We’ve been talking to educators for the last two years. So yes, it could happen. There is a lot of talent here and they’re young, creative and enthusiastic. The unpolished diamonds are there. The challenge is shaping graduates for the real world.

We’d been saying that for years. So a few years ago, we launched Media Masters [a one-year marketing and media training programme]. We had to sell the business to students. We wanted to make media sexy, attract young people to the business, and invest time and resources in training them for the real world of marketing and media.

You can wait for the education system to change. Or you can say we need to do this now, because it will help the industry grow. We’re not in the business of education, but we know what the industry needs. The course is taught by real practitioners, not academics.

And it’s not just for agency people. It’s for young clients too. WPP does not exist in a vacuum. Emerging young clients need to know about the new retail environment, new distribution and measurement systems – and they’re not taught this on their undergraduate courses.

What’s your favourite campaign created in Indonesia?

My favourite for the last SEA Games in Indonesia [in 2011]. There was a lot of negative publicity surrounding the Games, but Unilever stepped in as a sponsor less than 13 weeks before the start. There was very little time, and it could have gone the traditional sponsorship route. But Mindshare started a movement. We created an anthem, ‘Ayo Indonesia Bisa’ (Come on, Indonesia, we can!), that called on Indonesians to get behind their country. We wanted to bring some pride back into the Games. I remember getting goosebumps when I heard the crowd sing the anthem when Indonesia played the Philippines in a soccer game. The campaign won a Unilever global digital award.

Which agencies do you think are doing good work in Indonesia (besides WPP agencies)?

On the creative agency scene, Lowe are doing well. In media, Dentsu Aegis and Starcom are performing solidly. But I’d hate for us to be competing only with our rivals. We need to compete much harder with ourselves. We shouldn’t worry about our competitors so much. Martin Sorrell [WPP’s boss] talks a lot about “horizontality”, which is about getting us to work together more as a group. It’s about how we work closer and cooperate with our sister companies. Clients don’t have the time to do it all. We need to make their lives simpler and give them as many answers as we can in a cohesive answer.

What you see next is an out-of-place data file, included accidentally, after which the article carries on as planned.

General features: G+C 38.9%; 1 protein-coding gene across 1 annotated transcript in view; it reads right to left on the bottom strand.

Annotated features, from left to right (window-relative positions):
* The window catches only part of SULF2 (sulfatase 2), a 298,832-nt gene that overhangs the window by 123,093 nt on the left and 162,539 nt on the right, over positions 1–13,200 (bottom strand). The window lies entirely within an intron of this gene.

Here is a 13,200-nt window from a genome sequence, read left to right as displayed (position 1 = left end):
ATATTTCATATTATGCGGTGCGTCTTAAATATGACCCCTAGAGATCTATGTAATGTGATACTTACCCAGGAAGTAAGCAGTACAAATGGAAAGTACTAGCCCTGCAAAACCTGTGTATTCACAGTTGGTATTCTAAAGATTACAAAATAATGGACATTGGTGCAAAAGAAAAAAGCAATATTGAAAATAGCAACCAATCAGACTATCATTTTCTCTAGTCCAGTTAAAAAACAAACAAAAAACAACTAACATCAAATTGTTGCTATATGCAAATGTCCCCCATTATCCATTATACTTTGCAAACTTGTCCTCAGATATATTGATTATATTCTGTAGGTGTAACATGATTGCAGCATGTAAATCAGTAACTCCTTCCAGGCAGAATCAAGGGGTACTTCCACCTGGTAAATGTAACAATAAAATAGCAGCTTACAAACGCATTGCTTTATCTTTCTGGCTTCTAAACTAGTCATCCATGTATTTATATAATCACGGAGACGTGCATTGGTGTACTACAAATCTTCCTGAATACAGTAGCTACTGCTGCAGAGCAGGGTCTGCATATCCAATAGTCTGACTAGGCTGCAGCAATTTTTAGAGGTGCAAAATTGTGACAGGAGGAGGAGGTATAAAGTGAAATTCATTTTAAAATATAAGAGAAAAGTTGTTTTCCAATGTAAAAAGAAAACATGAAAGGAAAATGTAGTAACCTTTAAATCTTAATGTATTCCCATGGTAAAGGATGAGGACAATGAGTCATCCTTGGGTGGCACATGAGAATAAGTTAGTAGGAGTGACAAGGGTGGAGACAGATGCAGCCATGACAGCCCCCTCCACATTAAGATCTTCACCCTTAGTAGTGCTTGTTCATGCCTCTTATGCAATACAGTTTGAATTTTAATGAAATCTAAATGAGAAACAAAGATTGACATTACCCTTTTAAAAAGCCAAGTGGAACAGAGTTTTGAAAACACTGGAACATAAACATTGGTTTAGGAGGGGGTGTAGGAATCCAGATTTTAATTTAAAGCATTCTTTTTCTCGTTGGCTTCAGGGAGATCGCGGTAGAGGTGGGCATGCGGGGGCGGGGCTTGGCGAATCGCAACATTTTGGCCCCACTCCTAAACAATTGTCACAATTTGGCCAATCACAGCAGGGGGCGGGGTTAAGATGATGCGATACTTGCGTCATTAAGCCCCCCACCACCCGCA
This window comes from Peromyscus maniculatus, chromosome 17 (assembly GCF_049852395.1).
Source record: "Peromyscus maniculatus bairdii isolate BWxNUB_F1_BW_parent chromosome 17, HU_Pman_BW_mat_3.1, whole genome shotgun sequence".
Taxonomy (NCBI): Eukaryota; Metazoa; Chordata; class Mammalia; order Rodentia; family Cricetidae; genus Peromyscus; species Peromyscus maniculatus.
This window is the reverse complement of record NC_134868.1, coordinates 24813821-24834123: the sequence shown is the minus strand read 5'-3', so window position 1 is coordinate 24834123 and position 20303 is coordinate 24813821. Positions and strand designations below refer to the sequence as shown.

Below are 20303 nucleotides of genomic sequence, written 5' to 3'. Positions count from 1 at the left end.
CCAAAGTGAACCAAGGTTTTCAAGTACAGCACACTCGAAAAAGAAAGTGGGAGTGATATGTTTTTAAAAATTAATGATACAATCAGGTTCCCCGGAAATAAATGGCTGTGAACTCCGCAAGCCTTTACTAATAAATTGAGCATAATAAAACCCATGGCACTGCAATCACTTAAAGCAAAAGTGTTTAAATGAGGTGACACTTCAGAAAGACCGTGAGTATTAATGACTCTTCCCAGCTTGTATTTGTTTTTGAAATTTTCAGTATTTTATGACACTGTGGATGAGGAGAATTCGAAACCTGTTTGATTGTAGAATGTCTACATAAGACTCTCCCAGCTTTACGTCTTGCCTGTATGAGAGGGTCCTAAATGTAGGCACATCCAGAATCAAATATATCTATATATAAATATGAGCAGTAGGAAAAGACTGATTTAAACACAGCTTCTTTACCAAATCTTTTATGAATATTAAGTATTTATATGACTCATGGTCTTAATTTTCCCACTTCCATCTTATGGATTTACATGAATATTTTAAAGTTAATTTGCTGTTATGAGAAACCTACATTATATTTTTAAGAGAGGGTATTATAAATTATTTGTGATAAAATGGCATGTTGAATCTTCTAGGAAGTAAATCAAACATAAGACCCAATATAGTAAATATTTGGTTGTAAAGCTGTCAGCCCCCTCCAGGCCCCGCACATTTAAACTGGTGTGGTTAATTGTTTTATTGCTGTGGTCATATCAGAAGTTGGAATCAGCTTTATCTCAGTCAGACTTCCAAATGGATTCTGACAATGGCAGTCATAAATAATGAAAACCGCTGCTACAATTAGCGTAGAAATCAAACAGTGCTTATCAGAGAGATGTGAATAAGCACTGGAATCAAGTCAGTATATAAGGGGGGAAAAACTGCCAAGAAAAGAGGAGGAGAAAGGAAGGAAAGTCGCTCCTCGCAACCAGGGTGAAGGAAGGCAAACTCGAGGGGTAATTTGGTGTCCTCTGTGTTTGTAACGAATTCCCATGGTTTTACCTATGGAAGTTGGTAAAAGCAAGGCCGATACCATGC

Indonesia is an incredible market. Why has it been overlooked by the trade press? Mumbrella is guilty of this too, we admit…

Indonesians are culturally very shy. They don’t boast. If you take that at a country level, the country has never showcased what a great place it is. But think back a decade. After the 2008 crisis, the world suddenly woke up to Indonesia, a country that hadn’t had much attention before. It then got its rightful place on the global stage.

But to say Indonesia isn’t given enough attention now? Well, Martin Sorrell has been coming here since 2006, and for the last four years he’s been coming here every year. How many other agency heads come here? He saw before what he sees now. He visits and looks at what needs to be done, and he’s pushing us to do more. Indonesia is high up there in the Unilever world. One of L’Oreal’s largest factories was inaugurated here. Those more visionary companies that think big are here. Indonesia is not like India or China where everyone blindly goes there. But the smarter companies do.

What about tourism? Indonesia does not have a strong country brand. Why hasn’t there been a campaign like ‘It’s more fun in the Philippines?’ or ‘Incredible India’ to give the country a stronger identity?

Yes, this needs to happen. We should be promoting Indonesia internationally more. Culturally it’s not acceptable to boast, but country branding is key. It shouldn’t be too difficult to produce a very compelling story about Indonesia, which has a great platform on which to position itself. But this requires senior ownership in government to get all the pieces together to make it work.

What are your hopes for growth in Indonesia this year?

The numbers will be what they’ll be. What I would hope for this year is that some of our companies that have invested in the right areas will start seeing the fruits of their efforts. For all of us, it’s the right time. We’re not seeing the mad growth we’ve grown used to. This could be the turning point for the industry to say the way we’ve been doing things is not good enough. We need to reinvent ourselves, starting now. We need to put the right foundations in place. And we need to work with clients to seize the opportunities that are unfolding right now, in areas such as retail and e-commerce. That’s where we need to start reinventing ourselves.